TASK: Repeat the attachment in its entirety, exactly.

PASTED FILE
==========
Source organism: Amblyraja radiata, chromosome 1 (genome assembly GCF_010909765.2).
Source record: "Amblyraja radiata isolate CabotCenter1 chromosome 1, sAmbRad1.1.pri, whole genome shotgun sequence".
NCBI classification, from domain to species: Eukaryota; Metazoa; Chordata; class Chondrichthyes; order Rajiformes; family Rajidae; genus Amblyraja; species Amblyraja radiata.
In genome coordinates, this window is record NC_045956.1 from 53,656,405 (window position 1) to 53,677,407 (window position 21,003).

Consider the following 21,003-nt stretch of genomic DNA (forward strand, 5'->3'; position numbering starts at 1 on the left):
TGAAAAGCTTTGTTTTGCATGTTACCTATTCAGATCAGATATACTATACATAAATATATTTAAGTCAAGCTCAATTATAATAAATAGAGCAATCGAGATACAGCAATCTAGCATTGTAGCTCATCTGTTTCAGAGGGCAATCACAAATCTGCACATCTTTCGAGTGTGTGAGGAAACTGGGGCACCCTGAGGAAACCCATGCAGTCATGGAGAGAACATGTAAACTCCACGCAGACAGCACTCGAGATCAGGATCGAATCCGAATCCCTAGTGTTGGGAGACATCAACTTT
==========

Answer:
Source organism: Amblyraja radiata, chromosome 1 (genome assembly GCF_010909765.2).
Source record: "Amblyraja radiata isolate CabotCenter1 chromosome 1, sAmbRad1.1.pri, whole genome shotgun sequence".
NCBI classification, from domain to species: Eukaryota; Metazoa; Chordata; class Chondrichthyes; order Rajiformes; family Rajidae; genus Amblyraja; species Amblyraja radiata.
In genome coordinates, this window is record NC_045956.1 from 53,656,405 (window position 1) to 53,677,407 (window position 21,003).

Consider the following 21,003-nt stretch of genomic DNA (forward strand, 5'->3'; position numbering starts at 1 on the left):
TGAAAAGCTTTGTTTTGCATGTTACCTATTCAGATCAGATATACTATACATAAATATATTTAAGTCAAGCTCAATTATAATAAATAGAGCAATCGAGATACAGCAATCTAGCATTGTAGCTCATCTGTTTCAGAGGGCAATCACAAATCTGCACATCTTTCGAGTGTGTGAGGAAACTGGGGCACCCTGAGGAAACCCATGCAGTCATGGAGAGAACATGTAAACTCCACGCAGACAGCACTCGAGATCAGGATCGAATCCGAATCCCTAGTGTTGGGAGACATCAACTTT